Fry 'hopeful' team will race in 2009
|By Simon Strang and Steven English||Friday, December 5th 2008, 09:26 GMT|
Honda Racing's CEO Nick Fry remains 'hopeful' that the team will be on the grid in Melbourne next year despite the Japanese manufacturer announcing its immediate withdrawal from Formula One.
Fry also claims there are already interested potential buyers in the wings.
Honda aims to sell the Brackley-based outfit, following an announcement at a hastily prepared press conference in Japan that difficult financial conditions had forced the company to turn its back on grand prix racing.
And Fry told the BBC that frantic effort was going on behind the scenes to sell the team as a going concern.
"We have only had a short amount of time but in the last 12 hours we've had three serious people come to us suggesting they would like to buy the team, so we are still hoping to be there in Melbourne," he said.
"We have 700 people working for the team and at the moment it is business as usual.
"Obviously we have to go through the normal three-month consultation period with the staff to decide the future of the company and during that time we are hoping to find a buyer."
Fry said that Honda would prove a fantastic purchase for any potential Formula One team owner, given their heritage, resources and state-of-the-art facilities, and added that Ross Brawn's involvement in the design of the 2009 chassis was expected to significantly raise the outfit's competitiveness next year.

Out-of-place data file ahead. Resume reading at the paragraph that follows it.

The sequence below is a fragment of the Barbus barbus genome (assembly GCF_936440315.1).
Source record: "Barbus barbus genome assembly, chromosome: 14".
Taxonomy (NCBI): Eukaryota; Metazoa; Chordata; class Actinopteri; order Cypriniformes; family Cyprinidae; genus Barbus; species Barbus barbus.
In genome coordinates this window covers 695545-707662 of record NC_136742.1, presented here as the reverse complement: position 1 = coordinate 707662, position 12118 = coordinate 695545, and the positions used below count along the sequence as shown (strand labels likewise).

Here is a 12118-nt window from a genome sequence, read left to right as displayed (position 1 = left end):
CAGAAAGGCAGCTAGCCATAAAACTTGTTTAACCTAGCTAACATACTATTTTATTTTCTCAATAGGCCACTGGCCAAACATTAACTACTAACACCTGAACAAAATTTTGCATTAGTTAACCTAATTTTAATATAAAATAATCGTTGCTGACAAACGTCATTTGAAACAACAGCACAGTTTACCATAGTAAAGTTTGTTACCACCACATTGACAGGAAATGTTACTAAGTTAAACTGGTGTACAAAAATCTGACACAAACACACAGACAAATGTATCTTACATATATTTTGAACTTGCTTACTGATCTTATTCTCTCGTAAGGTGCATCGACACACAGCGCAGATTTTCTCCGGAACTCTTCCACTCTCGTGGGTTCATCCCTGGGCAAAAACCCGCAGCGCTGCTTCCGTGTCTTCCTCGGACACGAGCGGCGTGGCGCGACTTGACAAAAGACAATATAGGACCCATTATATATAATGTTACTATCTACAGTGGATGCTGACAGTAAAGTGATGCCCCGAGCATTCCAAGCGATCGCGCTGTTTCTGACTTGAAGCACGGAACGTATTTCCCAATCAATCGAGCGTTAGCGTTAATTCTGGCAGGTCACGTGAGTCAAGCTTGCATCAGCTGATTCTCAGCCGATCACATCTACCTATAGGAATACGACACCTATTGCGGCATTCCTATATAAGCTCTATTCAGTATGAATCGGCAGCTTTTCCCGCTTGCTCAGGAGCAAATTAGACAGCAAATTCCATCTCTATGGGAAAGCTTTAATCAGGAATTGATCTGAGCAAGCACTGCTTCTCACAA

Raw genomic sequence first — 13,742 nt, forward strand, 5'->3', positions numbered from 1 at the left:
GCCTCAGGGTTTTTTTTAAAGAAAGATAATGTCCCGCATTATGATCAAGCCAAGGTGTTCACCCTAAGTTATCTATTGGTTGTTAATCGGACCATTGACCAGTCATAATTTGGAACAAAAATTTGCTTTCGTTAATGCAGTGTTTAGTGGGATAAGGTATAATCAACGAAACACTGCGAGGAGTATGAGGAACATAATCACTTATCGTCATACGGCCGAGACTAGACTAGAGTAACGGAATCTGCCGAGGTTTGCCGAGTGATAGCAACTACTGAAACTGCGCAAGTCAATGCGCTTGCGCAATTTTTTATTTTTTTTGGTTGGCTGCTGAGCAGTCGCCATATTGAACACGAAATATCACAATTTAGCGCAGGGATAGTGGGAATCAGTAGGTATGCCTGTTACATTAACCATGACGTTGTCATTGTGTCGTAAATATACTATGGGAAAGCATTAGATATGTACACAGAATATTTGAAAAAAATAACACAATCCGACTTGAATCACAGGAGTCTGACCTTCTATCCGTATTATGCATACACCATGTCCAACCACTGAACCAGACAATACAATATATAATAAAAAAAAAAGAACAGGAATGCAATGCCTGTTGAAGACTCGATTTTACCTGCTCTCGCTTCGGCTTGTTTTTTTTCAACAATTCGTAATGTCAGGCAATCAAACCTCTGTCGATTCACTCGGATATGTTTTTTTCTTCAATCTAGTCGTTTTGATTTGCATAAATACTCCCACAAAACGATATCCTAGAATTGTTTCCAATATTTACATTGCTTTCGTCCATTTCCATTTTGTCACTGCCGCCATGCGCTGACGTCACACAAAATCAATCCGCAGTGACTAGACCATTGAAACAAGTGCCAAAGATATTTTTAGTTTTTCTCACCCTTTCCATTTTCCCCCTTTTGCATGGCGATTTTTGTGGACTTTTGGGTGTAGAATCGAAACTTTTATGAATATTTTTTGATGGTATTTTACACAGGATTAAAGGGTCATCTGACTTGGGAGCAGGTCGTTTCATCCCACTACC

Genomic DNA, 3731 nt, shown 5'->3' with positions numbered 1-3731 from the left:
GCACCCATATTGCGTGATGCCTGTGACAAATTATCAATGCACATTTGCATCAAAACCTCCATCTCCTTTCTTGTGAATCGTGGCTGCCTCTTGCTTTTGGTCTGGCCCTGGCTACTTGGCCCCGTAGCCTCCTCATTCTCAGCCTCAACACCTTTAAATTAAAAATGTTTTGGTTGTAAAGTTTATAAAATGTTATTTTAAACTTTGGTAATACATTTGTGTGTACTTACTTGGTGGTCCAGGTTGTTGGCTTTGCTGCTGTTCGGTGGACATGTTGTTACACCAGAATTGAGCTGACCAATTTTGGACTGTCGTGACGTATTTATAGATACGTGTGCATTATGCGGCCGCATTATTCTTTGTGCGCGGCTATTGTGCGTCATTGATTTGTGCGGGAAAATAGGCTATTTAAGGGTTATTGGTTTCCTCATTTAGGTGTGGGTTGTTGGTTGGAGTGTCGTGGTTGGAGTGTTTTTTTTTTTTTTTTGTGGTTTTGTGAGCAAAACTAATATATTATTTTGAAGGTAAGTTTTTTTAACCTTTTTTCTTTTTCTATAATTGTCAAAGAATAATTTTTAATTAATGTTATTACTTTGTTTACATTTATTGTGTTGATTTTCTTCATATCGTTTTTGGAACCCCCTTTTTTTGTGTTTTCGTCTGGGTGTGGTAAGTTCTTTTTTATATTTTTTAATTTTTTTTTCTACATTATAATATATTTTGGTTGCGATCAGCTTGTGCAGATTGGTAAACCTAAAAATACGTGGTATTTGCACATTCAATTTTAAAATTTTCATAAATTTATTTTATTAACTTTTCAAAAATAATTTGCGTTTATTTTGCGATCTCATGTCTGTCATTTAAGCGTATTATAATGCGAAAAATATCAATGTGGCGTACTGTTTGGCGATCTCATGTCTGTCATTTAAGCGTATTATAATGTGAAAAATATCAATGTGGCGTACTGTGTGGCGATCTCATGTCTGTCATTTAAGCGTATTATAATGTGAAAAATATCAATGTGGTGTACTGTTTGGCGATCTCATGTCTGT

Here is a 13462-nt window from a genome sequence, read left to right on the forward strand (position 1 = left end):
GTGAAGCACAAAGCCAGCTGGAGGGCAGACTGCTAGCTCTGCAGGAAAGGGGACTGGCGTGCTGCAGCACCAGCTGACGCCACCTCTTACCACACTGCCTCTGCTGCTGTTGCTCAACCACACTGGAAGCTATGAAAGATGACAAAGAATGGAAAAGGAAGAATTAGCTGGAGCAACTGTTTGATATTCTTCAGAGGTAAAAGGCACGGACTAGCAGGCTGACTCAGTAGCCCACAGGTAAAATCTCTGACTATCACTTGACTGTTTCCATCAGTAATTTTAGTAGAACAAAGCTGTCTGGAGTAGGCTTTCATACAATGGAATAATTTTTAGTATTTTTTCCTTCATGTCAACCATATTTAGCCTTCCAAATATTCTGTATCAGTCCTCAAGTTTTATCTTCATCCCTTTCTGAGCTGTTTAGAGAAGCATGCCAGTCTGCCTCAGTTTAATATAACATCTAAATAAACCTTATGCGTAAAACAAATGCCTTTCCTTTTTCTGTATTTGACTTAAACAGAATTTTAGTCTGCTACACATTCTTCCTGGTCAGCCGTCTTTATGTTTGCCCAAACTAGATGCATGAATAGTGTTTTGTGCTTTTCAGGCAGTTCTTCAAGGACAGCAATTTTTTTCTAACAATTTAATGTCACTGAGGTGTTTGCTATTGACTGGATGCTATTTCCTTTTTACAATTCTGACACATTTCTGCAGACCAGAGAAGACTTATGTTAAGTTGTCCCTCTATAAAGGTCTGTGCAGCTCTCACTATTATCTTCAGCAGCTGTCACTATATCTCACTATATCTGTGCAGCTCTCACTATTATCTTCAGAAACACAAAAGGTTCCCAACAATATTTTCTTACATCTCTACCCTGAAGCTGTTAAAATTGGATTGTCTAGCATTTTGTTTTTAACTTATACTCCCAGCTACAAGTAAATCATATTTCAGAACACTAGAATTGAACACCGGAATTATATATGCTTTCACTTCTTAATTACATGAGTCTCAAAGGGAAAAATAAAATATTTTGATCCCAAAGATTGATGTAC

"This is a completely different situation from prior Formula One teams stopping, this team is one of the best funded, it has the best assets, the best resources in the pitlane with a fantastic group of people with a car obviously designed by Ross Brawn," he said. "I think we are a quite a desirable asset for somebody.
"This is all to do with the financial situation in the world and as you know all the motor companies are being struck very hard by falling sales. Clearly more success on the track would have been nice, but I think this is a much bigger picture issue.
"This year we have developing the Ross Brawn designed 2009 car and we are very hopeful that this team is going big step upwards."
Honda's decision to withdraw throws Jenson Button's immediate future into doubt, but Fry is hopeful the former grand prix winner would stand by the team should the Japanese manufacturer succeed in finding a buyer.
"Jenson has a contract with the team and if we can find new owners then we are hopeful he will continue with the rest of them," said Fry.
"He has been very much an integral part of the team for quite a few years now and he is a fantastic driver and a big asset to the team, which hopefully make the team even more attractive (to a buyer)."
Formula One supremo Bernie Ecclestone said he is keen for a buyer to have the team on the grid for the start of next season and he believes the progress Honda have already made in their preparations for the introduction of new regulations next season make the team an attractive option for anyone looking to enter F1.
"It's a big shame for Honda because I've no doubt that team would have been running certainly in the top four next year without any problems.
"They've been working hard and they've spent a lot of money to put themselves in that position, so if anyone does want to be in Formula One, this is a team they should certainly look to buy.
"It's a big opportunity today, with the way things are, for any company that's run efficiently to benefit."